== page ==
Precision Agriculture

, Volume 17, Issue 3, pp 296–312 | Cite as

Crop height variability detection in a single field by multi-temporal terrestrial laser scanning

  • Dirk Hoffmeister
  • Guido Waldhoff
  • Wolfgang Korres
  • Constanze Curdt
  • Georg Bareth
Article

Abstract

Information on crop height, crop growth and biomass distribution is important for crop management and environmental modelling. For the determination of these parameters, terrestrial laser scanning in combination with real-time kinematic GPS (RTK–GPS) measurements was conducted in a multi-temporal approach in two consecutive years within a single field. Therefore, a time-of-flight laser scanner was mounted on a tripod. For georeferencing of the point clouds, all eight to nine positions of the laser scanner and several reflective targets were measured by RTK–GPS. The surveys were carried out three to four times during the growing periods of 2008 (sugar-beet) and 2009 (mainly winter barley). Crop surface models were established for every survey date with a horizontal resolution of 1 m, which can be used to derive maps of plant height and plant growth. The detected crop heights were consistent with observations from panoramic images and manual measurements (R2 = 0.53, RMSE = 0.1 m). Topographic and soil parameters were used for statistical analysis of the detected variability of crop height and significant correlations were found. Regression analysis (R2 < 0.31) emphasized the uncertainty of basic relations between the selected parameters and crop height variability within one field. Likewise, these patterns compared with the normalized difference vegetation index (NDVI) derived from satellite imagery show only minor significant correlations (r < 0.44).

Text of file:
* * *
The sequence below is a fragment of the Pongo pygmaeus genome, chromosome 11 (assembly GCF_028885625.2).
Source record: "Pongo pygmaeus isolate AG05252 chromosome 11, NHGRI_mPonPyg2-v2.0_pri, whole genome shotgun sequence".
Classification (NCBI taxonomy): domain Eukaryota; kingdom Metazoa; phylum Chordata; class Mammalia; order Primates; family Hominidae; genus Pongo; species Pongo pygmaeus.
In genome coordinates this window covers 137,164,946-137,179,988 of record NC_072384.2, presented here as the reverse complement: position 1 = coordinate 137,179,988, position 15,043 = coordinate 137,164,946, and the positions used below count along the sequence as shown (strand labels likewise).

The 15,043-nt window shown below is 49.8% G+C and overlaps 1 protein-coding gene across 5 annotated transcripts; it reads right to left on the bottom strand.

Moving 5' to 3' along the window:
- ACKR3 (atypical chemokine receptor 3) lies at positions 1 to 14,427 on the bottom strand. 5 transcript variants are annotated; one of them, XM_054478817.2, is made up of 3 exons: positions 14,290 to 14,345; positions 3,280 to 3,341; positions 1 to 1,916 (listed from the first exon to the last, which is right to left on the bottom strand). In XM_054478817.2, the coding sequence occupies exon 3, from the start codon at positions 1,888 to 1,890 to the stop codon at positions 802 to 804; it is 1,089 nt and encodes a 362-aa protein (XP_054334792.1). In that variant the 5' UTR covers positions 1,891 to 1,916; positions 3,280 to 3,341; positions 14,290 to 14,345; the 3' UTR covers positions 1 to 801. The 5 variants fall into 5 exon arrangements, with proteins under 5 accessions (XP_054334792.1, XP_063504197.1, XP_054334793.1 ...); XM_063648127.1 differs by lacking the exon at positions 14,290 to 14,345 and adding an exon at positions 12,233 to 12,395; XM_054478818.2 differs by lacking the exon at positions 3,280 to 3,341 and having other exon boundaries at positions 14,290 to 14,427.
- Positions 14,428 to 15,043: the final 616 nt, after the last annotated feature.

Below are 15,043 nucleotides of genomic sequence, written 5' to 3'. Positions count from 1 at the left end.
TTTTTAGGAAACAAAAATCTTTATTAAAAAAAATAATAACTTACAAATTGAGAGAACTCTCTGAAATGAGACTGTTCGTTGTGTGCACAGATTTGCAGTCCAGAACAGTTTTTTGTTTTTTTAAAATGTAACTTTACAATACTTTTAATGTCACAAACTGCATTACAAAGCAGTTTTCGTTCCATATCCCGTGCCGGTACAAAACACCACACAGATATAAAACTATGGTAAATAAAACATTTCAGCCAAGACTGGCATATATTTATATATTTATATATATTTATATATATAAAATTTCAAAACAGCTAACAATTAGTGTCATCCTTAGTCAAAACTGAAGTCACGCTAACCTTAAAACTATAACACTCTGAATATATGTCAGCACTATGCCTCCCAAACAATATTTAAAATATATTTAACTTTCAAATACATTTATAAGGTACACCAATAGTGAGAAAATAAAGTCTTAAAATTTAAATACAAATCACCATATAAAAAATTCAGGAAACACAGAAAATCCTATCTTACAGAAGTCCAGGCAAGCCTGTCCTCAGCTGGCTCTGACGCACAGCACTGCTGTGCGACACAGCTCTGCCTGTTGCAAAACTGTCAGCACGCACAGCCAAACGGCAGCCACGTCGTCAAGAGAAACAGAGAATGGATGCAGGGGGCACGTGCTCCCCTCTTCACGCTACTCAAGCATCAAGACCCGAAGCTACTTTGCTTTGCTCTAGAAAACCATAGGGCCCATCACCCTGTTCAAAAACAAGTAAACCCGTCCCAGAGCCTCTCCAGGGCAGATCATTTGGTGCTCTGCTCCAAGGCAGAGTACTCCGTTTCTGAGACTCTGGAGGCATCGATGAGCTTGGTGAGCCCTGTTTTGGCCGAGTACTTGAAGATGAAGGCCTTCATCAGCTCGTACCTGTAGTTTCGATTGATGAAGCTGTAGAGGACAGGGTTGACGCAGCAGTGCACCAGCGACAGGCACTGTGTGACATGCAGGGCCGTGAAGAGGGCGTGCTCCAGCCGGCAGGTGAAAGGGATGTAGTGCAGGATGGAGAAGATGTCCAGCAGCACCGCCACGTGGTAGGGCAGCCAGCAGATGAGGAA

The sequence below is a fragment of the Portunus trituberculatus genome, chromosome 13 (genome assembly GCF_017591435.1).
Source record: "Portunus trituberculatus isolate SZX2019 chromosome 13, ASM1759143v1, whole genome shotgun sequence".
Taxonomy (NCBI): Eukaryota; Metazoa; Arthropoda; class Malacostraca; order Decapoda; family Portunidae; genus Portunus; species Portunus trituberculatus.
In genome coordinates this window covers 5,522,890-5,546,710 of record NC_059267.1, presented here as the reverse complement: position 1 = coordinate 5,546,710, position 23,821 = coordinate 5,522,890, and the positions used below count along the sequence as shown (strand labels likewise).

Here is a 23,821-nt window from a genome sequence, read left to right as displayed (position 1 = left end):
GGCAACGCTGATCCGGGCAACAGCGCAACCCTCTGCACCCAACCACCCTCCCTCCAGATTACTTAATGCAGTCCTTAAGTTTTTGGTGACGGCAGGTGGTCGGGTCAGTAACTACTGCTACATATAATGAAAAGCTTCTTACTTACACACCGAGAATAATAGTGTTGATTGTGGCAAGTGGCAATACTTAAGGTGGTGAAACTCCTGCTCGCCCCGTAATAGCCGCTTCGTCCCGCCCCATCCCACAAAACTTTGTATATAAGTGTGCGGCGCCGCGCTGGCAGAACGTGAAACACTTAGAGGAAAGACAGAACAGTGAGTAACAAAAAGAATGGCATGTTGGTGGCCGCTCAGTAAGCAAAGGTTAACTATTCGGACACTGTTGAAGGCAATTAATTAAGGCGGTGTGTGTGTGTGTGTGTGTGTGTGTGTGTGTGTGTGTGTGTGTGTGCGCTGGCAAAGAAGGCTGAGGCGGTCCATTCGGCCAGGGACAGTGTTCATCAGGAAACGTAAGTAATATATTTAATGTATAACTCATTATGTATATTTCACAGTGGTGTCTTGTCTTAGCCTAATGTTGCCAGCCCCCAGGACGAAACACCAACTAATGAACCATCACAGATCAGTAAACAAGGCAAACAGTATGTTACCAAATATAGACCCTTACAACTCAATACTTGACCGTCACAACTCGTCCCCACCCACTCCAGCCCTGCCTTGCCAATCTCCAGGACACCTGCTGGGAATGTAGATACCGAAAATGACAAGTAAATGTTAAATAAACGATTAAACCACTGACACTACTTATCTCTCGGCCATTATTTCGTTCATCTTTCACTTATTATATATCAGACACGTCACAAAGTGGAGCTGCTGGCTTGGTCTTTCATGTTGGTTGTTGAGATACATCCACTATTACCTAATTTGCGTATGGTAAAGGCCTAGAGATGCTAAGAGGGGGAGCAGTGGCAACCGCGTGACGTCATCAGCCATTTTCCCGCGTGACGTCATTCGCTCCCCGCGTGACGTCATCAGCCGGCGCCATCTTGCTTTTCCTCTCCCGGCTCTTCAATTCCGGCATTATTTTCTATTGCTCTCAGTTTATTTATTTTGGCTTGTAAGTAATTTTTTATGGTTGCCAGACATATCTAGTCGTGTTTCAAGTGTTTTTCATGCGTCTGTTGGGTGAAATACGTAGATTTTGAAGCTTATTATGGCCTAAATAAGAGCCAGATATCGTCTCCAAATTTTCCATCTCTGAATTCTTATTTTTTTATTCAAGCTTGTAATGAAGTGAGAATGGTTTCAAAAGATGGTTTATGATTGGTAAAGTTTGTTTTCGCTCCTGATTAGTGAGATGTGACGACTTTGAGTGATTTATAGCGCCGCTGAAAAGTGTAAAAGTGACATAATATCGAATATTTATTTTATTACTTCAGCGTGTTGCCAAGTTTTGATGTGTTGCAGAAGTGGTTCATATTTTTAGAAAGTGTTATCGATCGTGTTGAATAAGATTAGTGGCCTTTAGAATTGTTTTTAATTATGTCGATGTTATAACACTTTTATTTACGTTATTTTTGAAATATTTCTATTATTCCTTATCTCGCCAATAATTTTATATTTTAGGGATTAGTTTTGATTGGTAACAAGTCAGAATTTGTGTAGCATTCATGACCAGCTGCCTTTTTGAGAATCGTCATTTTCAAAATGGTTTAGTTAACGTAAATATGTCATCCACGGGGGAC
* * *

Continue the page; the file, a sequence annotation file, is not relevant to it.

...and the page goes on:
Keywords

Terrestrial laser scanning RTK–GPS Crop surface models Spatial variability Crop height 

Notes

Acknowledgments

We thank the anonymous reviewers, who significantly improved the paper. We gratefully acknowledge financial support from the CRC/TR32, funded by the Deutsche Forschungsgemeinschaft (DFG). We also like to thank Topcon GmbH (Germany) and RIEGL Laser Measurement Systems GmbH (Austria) for continuous support.

Compliance with Ethical Standards

Conflict of interest

We declare no conflict of interest.

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Copyright information

© Springer Science+Business Media New York 2015

Authors and Affiliations

  • Dirk Hoffmeister
    • 1
  • Guido Waldhoff
    • 1
  • Wolfgang Korres
    • 1
  • Constanze Curdt
    • 1
  • Georg Bareth
    • 1
  1. 1.Institute of GeographyUniversity of CologneCologneGermany

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